And just like that, the whole city scrambles to abase itself! I tried to give Jonah the look I think I would have had at that moment, because you know what never moved the Assyrians to repentance? The grief and agony of all the people they displaced and laid waste to with sword and arrow. But five words from some random Jew and all of a sudden everyone throws on a garment of sackcloth. Why did they even have sackcloth? Maybe they just put on actual sacks.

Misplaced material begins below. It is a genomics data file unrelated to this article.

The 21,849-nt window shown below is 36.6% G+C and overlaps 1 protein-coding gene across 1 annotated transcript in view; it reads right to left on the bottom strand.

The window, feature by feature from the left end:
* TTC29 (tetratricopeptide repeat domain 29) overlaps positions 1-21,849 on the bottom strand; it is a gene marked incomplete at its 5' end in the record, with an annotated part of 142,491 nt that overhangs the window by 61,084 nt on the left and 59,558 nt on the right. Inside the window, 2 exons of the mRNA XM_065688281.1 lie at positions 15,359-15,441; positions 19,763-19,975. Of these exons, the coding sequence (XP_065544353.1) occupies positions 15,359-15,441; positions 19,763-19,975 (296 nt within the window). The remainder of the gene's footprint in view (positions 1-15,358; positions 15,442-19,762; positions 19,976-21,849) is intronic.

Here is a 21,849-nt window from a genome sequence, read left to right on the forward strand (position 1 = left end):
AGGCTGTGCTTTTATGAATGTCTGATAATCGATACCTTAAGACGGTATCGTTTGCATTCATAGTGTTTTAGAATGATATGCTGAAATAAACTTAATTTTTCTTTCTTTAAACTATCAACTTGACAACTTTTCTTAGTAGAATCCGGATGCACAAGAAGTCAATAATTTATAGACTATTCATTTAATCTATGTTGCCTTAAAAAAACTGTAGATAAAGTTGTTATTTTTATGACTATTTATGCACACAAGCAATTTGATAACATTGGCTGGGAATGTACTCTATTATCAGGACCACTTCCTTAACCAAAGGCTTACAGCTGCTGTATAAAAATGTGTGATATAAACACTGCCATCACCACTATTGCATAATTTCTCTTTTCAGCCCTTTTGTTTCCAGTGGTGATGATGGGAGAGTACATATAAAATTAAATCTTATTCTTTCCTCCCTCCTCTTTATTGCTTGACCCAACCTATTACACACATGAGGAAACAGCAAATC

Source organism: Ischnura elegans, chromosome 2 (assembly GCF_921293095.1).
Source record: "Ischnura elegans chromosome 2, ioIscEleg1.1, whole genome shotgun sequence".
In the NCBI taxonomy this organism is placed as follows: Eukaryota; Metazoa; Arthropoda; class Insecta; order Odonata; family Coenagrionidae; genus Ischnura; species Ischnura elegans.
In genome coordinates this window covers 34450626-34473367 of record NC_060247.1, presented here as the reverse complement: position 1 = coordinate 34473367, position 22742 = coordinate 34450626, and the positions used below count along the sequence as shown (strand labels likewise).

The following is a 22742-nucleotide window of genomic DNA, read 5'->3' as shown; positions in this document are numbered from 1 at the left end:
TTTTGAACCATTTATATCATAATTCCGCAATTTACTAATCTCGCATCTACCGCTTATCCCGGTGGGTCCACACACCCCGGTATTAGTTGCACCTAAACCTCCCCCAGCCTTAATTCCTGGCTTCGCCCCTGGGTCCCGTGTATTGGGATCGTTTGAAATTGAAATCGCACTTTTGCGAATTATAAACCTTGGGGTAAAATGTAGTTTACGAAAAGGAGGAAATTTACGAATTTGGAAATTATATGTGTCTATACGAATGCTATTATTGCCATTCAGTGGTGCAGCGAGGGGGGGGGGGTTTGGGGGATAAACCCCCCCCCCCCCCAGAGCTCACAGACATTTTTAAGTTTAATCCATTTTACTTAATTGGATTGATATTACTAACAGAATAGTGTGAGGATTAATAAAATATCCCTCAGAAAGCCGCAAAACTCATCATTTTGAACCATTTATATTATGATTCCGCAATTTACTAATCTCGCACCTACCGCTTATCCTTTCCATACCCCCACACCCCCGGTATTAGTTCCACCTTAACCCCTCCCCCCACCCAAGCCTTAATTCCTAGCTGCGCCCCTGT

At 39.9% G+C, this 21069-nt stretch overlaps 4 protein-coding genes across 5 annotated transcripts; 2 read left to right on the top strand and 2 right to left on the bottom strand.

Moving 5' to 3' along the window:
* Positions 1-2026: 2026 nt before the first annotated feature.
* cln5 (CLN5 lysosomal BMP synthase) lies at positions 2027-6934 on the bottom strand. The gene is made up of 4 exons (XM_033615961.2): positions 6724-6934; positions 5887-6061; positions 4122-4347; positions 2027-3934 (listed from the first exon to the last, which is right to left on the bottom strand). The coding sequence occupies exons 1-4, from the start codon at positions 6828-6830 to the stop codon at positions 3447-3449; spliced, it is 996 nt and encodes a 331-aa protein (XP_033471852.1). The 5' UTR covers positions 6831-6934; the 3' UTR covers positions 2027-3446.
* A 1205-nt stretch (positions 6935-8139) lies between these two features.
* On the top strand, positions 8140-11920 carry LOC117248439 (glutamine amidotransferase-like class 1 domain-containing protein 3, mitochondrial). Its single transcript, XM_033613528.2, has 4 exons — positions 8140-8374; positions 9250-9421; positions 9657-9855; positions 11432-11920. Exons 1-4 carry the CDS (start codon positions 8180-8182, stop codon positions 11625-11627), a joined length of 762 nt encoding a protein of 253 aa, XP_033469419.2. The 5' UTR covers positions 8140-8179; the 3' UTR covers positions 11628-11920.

It's funny, but it's a very dark funny. Like what if they were Nazis instead of Assyrians? Doesn't the mind rebel against that idea? I can't imagine such an alternate universe story, one in which instead of murdering, say, Father Maximilian Kolbe, all the Nazis from the littlest Hitler Youth to Hitler himself heard his teachings and realized at once that they had done wrong and needed to stop and repent. Doesn't that idea hurt? It hurts because we know they didn't stop, and because we feel that, having started, they have to suffer. We won't accept an ending in which they don't suffer. But that is what God is giving Jonah here. And I understand his rage, which we'll see in a minute -- a rage so consuming that he demands God kill him. He'd rather die than accept a reality in which God doesn't smite the Assyrians. Fortunately this is a story about Jonah not getting what he demands.